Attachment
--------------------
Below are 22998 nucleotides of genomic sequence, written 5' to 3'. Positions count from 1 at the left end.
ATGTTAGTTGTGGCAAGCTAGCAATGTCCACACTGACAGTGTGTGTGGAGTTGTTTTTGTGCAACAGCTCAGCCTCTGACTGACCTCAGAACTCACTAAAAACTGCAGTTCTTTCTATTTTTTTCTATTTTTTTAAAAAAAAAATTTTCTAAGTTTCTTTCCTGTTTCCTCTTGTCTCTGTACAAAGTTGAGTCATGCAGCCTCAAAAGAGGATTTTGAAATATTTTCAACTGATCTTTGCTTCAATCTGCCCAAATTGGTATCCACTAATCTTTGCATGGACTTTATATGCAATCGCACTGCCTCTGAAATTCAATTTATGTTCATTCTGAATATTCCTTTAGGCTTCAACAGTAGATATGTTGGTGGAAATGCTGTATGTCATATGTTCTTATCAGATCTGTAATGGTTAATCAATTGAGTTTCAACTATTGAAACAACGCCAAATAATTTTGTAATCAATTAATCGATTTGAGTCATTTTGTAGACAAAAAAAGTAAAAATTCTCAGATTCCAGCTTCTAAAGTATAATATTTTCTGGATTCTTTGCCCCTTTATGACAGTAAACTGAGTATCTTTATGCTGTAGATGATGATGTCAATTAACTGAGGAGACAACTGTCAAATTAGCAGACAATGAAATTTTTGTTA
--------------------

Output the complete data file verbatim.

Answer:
Below are 22998 nucleotides of genomic sequence, written 5' to 3'. Positions count from 1 at the left end.
ATGTTAGTTGTGGCAAGCTAGCAATGTCCACACTGACAGTGTGTGTGGAGTTGTTTTTGTGCAACAGCTCAGCCTCTGACTGACCTCAGAACTCACTAAAAACTGCAGTTCTTTCTATTTTTTTCTATTTTTTTAAAAAAAAAATTTTCTAAGTTTCTTTCCTGTTTCCTCTTGTCTCTGTACAAAGTTGAGTCATGCAGCCTCAAAAGAGGATTTTGAAATATTTTCAACTGATCTTTGCTTCAATCTGCCCAAATTGGTATCCACTAATCTTTGCATGGACTTTATATGCAATCGCACTGCCTCTGAAATTCAATTTATGTTCATTCTGAATATTCCTTTAGGCTTCAACAGTAGATATGTTGGTGGAAATGCTGTATGTCATATGTTCTTATCAGATCTGTAATGGTTAATCAATTGAGTTTCAACTATTGAAACAACGCCAAATAATTTTGTAATCAATTAATCGATTTGAGTCATTTTGTAGACAAAAAAAGTAAAAATTCTCAGATTCCAGCTTCTAAAGTATAATATTTTCTGGATTCTTTGCCCCTTTATGACAGTAAACTGAGTATCTTTATGCTGTAGATGATGATGTCAATTAACTGAGGAGACAACTGTCAAATTAGCAGACAATGAAATTTTTGTTA